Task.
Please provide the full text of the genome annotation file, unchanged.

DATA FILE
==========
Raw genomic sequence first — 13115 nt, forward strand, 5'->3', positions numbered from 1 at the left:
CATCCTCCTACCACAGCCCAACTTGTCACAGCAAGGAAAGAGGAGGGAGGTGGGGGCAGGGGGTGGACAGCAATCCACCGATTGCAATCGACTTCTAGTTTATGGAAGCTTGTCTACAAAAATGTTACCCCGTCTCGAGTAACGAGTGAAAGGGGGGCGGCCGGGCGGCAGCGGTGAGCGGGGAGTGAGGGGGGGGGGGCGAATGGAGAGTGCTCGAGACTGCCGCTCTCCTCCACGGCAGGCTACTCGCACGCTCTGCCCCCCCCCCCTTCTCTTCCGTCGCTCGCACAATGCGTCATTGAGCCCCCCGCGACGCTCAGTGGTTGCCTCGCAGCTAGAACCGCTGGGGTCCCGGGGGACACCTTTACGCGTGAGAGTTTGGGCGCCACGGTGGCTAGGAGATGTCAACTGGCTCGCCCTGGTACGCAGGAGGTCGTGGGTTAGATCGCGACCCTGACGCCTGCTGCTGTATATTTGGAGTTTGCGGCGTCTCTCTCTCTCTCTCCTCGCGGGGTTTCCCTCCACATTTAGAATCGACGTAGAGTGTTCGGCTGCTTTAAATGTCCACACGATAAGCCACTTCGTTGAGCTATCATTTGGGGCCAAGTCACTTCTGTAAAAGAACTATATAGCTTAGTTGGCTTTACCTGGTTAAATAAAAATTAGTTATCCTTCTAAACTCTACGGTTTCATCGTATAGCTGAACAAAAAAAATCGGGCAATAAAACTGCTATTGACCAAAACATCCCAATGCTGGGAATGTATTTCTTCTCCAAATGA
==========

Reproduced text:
Raw genomic sequence first — 13115 nt, forward strand, 5'->3', positions numbered from 1 at the left:
CATCCTCCTACCACAGCCCAACTTGTCACAGCAAGGAAAGAGGAGGGAGGTGGGGGCAGGGGGTGGACAGCAATCCACCGATTGCAATCGACTTCTAGTTTATGGAAGCTTGTCTACAAAAATGTTACCCCGTCTCGAGTAACGAGTGAAAGGGGGGCGGCCGGGCGGCAGCGGTGAGCGGGGAGTGAGGGGGGGGGGGCGAATGGAGAGTGCTCGAGACTGCCGCTCTCCTCCACGGCAGGCTACTCGCACGCTCTGCCCCCCCCCCCTTCTCTTCCGTCGCTCGCACAATGCGTCATTGAGCCCCCCGCGACGCTCAGTGGTTGCCTCGCAGCTAGAACCGCTGGGGTCCCGGGGGACACCTTTACGCGTGAGAGTTTGGGCGCCACGGTGGCTAGGAGATGTCAACTGGCTCGCCCTGGTACGCAGGAGGTCGTGGGTTAGATCGCGACCCTGACGCCTGCTGCTGTATATTTGGAGTTTGCGGCGTCTCTCTCTCTCTCTCCTCGCGGGGTTTCCCTCCACATTTAGAATCGACGTAGAGTGTTCGGCTGCTTTAAATGTCCACACGATAAGCCACTTCGTTGAGCTATCATTTGGGGCCAAGTCACTTCTGTAAAAGAACTATATAGCTTAGTTGGCTTTACCTGGTTAAATAAAAATTAGTTATCCTTCTAAACTCTACGGTTTCATCGTATAGCTGAACAAAAAAAATCGGGCAATAAAACTGCTATTGACCAAAACATCCCAATGCTGGGAATGTATTTCTTCTCCAAATGA